Likewise, there aren’t all that many players that can sit down for a long period of time and play a board game.

    (snif) it’s so beautiful, all about love and trust and Meaningful Relationships . . . I think that’s why I really play A&A.

    .
    .
    .

    Lol, not rly, it’s about seeing them cry.  CRY, I SAY!  Man, I don’t care if I put someone off the game, so long as I can get sweet, sweet victory.  I say, the less scrubs out there, the better.  That way I won’t waste my time!

    Ah, sweet crack pipe.  How I love thee.


  • @mjkusn01:

    Logistics are always a big problem when my my newbie friends play.

    As far as calculators go, I think it takes away from the spirit of the game. I know everything is just statistics and you should have some general hueristics to decide whether its a good attack or not, but I dont like the idea of having an actual calculator on hand.

    Well, some people can do the quick math in their head, figure out the Punch, etc., but others cannot.  Everyone does the math, it’s just a question of where.  Some do it in their head, others on paper….the calculator speeds this process up for some.  It allows them to focus on the game better and perhaps have more fun.


  • I just cant imagine Rommel with a calculator at his command center trying to figure out whether or not risking a bomber in Egypt is worth the 20% better chance of victory… plus a calculator slows down the nature of the game.

    This brings up another topic … turn length… how long do you typically give your opponent to move? Are there tournament rules for this? For my friends who are just learning to play, I give them as much time as they need. However, when I play more seasoned players I start to hackle them (or they start to hackle me) if too much time to taken.

    Quick calculations are ok … “im sending in 10inf and 4 tanks against his 8 inf… thats 10+12 punch against 16 punch … i should win!”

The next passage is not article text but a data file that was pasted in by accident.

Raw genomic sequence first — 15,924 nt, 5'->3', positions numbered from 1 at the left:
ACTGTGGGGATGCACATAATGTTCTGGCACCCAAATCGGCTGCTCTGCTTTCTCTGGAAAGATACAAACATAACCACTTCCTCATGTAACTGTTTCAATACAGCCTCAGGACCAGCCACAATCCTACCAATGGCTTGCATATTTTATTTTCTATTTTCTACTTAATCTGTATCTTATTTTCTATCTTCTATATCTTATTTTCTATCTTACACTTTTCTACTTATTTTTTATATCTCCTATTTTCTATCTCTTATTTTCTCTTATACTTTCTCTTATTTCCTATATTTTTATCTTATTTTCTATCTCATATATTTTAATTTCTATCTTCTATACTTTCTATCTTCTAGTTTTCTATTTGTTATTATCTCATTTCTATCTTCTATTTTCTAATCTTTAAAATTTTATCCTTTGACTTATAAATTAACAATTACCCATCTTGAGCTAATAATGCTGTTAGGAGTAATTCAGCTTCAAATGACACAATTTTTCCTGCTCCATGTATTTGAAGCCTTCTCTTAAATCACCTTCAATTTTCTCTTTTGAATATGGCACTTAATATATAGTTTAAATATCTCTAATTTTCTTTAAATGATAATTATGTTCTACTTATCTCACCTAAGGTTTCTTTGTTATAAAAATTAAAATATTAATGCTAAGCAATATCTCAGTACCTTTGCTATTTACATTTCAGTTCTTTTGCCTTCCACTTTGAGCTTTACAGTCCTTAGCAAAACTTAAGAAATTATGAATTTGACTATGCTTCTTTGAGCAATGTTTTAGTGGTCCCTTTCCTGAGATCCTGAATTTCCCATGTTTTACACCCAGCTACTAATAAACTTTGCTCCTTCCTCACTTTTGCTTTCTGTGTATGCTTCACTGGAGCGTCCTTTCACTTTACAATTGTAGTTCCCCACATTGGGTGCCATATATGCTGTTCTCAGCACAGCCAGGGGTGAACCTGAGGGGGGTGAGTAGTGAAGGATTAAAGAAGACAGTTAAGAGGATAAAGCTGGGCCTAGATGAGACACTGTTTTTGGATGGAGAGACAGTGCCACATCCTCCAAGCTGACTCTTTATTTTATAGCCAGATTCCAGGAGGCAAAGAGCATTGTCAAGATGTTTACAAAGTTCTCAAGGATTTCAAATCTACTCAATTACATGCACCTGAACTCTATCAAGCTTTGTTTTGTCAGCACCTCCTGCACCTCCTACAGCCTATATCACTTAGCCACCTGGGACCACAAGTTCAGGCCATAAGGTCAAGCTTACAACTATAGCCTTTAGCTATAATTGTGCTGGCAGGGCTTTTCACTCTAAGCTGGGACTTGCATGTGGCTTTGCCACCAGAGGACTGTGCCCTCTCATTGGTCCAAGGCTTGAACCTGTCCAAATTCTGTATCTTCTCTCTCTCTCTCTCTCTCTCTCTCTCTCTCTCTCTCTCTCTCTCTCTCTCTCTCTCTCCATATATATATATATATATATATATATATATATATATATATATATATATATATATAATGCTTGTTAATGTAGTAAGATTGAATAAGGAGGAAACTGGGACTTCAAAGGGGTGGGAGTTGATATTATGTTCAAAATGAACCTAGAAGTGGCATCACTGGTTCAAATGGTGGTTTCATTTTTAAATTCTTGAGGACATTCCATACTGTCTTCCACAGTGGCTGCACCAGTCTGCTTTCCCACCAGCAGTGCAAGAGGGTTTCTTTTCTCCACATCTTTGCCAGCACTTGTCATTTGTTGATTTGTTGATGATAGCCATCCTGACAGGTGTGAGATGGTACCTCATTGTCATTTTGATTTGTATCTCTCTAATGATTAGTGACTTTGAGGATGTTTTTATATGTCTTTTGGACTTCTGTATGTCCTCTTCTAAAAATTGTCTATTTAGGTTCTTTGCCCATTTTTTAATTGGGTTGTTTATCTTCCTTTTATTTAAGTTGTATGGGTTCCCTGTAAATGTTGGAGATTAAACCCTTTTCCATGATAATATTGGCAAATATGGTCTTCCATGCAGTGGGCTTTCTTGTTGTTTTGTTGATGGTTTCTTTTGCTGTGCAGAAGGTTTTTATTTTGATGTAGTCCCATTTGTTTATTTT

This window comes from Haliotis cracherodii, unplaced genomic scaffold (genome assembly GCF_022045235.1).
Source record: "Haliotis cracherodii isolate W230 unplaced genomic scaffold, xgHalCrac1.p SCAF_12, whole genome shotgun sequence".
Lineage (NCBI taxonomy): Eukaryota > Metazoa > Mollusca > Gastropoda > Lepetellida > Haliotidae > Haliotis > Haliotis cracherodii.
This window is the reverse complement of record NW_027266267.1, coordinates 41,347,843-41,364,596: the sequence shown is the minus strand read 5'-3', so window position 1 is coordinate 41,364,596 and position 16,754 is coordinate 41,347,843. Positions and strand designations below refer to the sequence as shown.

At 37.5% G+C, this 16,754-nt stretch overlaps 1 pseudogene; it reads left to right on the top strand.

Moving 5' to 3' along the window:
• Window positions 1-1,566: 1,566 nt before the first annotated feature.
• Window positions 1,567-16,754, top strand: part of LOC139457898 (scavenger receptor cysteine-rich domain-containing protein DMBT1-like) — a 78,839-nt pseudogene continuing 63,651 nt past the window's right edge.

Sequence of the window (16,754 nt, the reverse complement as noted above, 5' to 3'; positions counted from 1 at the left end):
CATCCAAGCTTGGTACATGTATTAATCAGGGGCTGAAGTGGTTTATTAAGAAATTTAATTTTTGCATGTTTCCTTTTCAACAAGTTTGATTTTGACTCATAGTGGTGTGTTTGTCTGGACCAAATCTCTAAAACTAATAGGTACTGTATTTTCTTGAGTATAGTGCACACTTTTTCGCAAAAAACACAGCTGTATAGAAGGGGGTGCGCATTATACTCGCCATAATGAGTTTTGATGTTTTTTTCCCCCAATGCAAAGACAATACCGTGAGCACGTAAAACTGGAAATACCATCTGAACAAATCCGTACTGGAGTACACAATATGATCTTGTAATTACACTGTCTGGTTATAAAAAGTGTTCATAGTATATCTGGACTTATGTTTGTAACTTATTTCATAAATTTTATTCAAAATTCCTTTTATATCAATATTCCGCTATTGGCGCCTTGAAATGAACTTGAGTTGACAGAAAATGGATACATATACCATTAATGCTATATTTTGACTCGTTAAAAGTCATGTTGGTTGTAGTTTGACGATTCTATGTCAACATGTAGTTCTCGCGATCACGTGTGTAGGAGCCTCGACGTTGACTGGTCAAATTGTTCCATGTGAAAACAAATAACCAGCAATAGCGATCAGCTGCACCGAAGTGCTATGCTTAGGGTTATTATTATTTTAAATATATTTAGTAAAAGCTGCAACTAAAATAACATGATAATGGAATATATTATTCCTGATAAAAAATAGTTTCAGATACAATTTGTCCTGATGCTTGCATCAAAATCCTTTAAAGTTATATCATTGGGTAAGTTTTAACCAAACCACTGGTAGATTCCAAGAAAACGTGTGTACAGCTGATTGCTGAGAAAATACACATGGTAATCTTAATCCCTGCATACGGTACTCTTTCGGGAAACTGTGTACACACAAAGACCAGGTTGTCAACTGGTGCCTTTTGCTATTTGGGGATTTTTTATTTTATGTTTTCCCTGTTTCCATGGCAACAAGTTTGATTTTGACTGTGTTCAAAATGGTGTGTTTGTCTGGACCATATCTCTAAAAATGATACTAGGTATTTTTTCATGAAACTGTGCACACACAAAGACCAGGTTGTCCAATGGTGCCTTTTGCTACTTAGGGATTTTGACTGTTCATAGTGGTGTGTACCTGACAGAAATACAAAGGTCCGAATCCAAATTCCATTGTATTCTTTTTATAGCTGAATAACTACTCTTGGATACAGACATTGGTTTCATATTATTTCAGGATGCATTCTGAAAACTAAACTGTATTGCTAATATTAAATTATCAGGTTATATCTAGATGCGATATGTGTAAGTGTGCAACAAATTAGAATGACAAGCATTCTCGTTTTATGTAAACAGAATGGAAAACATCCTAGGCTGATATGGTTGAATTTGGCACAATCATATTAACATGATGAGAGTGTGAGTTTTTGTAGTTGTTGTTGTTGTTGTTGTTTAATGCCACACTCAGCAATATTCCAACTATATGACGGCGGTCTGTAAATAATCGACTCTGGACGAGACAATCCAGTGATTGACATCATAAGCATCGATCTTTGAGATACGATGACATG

But using a program to dictate your moves is lame in my opinion (im not trying to offend anyone).

    Sometimes, (for big battles only) we will write down the opposing forces… then (AFTER THE GAME) we might go online and see what should have happened and compared it to what actually happened…

  • '18 '17 '16 '11 Moderator

    Giving them anything is going to make it harder for them to learn the game.  The least damaging is to give them actual start units, as was mentioned before.

    However, I’d just double the starting units on Tokyo and Berlin.

    (+3 Infantry, 2 Armor, Fighter for Germany; +4 Infantry, Artillery, Armor, Fighter for Japan)

    Notice I did not double their bomber fleets.

    Or, if you want, determine what the average bid is, (7 I believe) and give them twice that in extra units.  14 IPC.  That would be +3 Infantry +1 Armor.  And let them know these are extra units and not part of the normal rules, so they don’t expect it next game.

    Anyway, the best method would be to give them nothing.  Take the allies, but don’t use a normal strategy.  Try KJF.  Or maybe try to set up a shuck-shuck to Caucasus instead of Norway.  These ways don’t give them weird advantages to expect later, but definitely cripple a veteran’s game style lowering his or her proficiency to something closer to a rookies.

  • 2007 AAR League

    I have yet to see the so called “SJF” work


  • You may want to check out a few of my Allied wins.  That is a common element of nearly all of them.

  • '18 '17 '16 '11 Moderator

    Same here.  I don’t do so well with the KGF unless I have succeeded in SJF.  Same with games I lose.  Almost every game I have lost from 1/1/2007 to 4/1/2007 (havnt lost any games since) was because Japan was hounded leaving Germany solo against England and Russia.


  • @mjkusn01:

    I just cant imagine Rommel with a calculator at his command center trying to figure out whether or not risking a bomber in Egypt is worth the 20% better chance of victory… plus a calculator slows down the nature of the game.

    Quick calculations are ok … “im sending in 10inf and 4 tanks against his 8 inf… thats 10+12 punch against 16 punch … i should win!”

    But using a program to dictate your moves is lame in my opinion (im not trying to offend anyone).

    Rommel had intelligence information at his disposal.  You better believe he was doing calculations, of a kind, when making battle plans.  And if he had a battle simulator, he would have used it.  😄

    I was not referring to a battle simulator, but a calculator to help with making quick addition and subtraction.  I usually use paper myself. (I keep a notepad in the game box.  Which I also use to keep track of IPC’s, much faster than the play money and the markers.)  I don’t see a slow down in the game when I use it.  It can also speed up purchasing, too.  You have to remember, there are lots of people out there that are not good at math.


  • I guess different strokes for different folks !

    And with regards to Rommel … I think his calculator must have been broken because he made some crazy attacks (and won most of them too !)

    Where do you guys play AAR online?



  • I normaly use a simple Attack VS defence strength for the more small battles and factor in unitcount for the huge battles.
    Last game it did not deviate that much from those numbers and everybody can count units and add numbers ( especialy below 100 ) without much efford.